Yannick Seigneur, Michel Feuillarade, Marc Galy and Louis Audoubert made
the first ascent of this route (in winter!), in nineteen days. It has
been repeated at least three times: by an English team in September
1977; a French team in July 1989; and a Russian team in July 1999. We
were aware of several winter attempts, one almost completed three or
four years ago (the climbers were rescued–because of frostbite–not far
under the top).
Patrice Glairon-Rappaz, Stephane Benoist and I climbed the
Directe de l’Amitie (“Friendship Direct”) in six days, from
January 31 to February 5, with five bivies. The weather conditions were
very good, except the last twenty-four hours (clear weather, but with a
strong north wind). Apart from the lower ramp (mixed climbing), the
route is mostly rock climbing. The conditions were so-so: snow covered
most of the cracks and edges. We did a lot of aid climbing and some free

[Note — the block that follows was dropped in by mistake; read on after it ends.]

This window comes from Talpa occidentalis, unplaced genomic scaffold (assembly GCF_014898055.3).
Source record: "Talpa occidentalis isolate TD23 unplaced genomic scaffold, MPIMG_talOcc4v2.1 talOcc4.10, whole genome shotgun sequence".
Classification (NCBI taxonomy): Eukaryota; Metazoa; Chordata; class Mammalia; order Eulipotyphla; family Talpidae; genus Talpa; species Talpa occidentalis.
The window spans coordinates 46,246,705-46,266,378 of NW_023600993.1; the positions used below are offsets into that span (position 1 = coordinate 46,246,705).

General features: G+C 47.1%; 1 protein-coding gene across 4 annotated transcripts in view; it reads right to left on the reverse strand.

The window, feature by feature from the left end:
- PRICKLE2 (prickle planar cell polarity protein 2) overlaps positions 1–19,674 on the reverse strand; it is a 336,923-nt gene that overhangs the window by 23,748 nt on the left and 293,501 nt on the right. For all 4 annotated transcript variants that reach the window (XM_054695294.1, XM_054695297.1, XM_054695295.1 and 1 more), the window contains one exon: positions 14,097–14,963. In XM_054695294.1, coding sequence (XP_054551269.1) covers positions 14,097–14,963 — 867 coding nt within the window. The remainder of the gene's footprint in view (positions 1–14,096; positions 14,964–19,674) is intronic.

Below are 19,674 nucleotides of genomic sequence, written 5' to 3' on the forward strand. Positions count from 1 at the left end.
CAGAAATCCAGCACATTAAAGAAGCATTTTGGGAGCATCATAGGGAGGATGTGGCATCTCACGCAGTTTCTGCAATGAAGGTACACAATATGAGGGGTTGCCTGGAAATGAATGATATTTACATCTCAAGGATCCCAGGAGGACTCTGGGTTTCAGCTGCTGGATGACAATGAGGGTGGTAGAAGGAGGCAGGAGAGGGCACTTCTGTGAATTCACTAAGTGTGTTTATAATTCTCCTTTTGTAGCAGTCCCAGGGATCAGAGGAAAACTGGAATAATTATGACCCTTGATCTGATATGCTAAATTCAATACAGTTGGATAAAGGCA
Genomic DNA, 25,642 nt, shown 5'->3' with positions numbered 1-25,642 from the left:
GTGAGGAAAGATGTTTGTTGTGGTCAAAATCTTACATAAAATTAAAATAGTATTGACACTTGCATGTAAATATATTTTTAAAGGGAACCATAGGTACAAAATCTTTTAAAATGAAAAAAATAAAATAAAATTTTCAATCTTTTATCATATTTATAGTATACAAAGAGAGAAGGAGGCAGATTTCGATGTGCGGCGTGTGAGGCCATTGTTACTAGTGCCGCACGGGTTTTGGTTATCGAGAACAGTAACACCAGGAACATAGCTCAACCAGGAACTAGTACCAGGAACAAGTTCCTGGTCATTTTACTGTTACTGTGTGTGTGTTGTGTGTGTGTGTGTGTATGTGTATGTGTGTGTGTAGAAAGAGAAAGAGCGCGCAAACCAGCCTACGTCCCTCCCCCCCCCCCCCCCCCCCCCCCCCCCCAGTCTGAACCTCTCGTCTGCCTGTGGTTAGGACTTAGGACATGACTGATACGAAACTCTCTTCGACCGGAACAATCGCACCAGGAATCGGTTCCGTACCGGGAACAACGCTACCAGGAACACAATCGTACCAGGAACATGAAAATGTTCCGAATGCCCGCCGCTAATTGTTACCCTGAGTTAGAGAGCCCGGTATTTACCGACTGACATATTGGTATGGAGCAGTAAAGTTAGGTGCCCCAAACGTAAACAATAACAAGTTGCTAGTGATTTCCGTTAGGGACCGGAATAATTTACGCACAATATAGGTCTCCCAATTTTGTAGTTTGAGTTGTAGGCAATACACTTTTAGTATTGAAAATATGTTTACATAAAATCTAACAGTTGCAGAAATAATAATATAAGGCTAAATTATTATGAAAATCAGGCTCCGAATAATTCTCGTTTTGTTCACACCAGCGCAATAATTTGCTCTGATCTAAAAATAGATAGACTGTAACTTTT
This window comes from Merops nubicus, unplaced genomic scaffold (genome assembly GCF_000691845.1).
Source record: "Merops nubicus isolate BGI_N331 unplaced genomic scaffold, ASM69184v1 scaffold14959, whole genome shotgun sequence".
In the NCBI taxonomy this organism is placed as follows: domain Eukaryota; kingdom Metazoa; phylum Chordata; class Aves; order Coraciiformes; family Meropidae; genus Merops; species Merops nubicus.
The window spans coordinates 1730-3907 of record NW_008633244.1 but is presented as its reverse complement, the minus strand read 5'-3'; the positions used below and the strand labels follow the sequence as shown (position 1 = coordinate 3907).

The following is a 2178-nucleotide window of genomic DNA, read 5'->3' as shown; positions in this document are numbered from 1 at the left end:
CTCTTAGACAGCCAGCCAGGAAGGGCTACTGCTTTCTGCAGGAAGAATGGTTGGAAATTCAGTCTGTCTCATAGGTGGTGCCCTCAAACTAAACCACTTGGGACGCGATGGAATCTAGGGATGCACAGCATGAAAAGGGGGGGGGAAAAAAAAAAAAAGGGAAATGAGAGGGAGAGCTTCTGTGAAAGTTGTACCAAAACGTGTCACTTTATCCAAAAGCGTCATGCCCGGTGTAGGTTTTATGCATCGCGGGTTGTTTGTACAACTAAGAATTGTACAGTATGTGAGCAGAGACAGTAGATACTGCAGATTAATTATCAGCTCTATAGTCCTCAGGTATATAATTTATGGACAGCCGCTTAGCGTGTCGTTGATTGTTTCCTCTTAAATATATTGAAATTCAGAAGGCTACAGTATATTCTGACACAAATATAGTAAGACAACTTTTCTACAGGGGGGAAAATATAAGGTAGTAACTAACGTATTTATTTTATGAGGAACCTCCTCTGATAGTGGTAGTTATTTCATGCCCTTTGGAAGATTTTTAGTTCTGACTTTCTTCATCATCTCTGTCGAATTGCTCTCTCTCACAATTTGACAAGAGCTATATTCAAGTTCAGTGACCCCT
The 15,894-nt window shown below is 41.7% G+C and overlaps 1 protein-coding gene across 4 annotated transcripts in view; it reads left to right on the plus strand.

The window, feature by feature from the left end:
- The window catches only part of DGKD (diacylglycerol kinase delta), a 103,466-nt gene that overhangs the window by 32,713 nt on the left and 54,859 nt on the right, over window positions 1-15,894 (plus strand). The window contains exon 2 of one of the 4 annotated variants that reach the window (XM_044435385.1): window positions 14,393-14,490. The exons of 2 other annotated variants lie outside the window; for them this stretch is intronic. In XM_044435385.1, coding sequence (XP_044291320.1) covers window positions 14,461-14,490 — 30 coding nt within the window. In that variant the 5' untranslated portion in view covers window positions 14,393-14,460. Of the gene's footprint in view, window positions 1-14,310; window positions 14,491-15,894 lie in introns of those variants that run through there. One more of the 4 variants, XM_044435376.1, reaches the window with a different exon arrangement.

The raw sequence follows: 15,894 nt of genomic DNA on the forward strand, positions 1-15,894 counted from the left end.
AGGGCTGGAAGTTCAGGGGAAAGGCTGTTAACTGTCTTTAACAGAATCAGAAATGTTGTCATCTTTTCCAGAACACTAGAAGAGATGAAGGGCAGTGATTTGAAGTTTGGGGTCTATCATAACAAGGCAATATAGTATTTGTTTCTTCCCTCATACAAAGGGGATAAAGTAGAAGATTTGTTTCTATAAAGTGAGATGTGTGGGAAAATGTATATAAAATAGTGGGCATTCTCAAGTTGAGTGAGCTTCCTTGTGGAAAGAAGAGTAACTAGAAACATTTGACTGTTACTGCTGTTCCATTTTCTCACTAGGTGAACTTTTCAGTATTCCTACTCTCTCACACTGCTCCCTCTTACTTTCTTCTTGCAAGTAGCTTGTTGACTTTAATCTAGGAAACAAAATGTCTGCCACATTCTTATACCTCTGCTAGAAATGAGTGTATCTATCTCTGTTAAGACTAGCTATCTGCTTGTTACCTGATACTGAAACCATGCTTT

climbing. The itinerary is obvious, because it truly follows the line of
weakness. Some sections have good rock; others are loose. We believe
that the crux pitch is still A3, as described in the original topo.
Several pitches present A2 sections (often harder than the topo’s V A1).
The steepness and exposure impressed all of us. Stephane and
Patrice (who have climbed several difficult north face routes in winter)
consider this route to be the most serious one they have ever climbed in
the Alps. Any retreat becomes highly problematic in the upper half. We
found almost no gear, no fixed lines–and only one bivy where it is
possible to sleep lying down. For the other four bivies, we slept
sitting, with our feet in a hammock. We used only a few pitons, but a
lot of Aliens and Camalots (including large sizes) and also some nuts.
We descended the south side of Grandes Jorasses (4208m) in good weather,
but in deep and exhausting snow. We are not aware of any previous winter
ascent before ours (apart from the first ascent), but who knows?
Paul Robach, Chamonix, France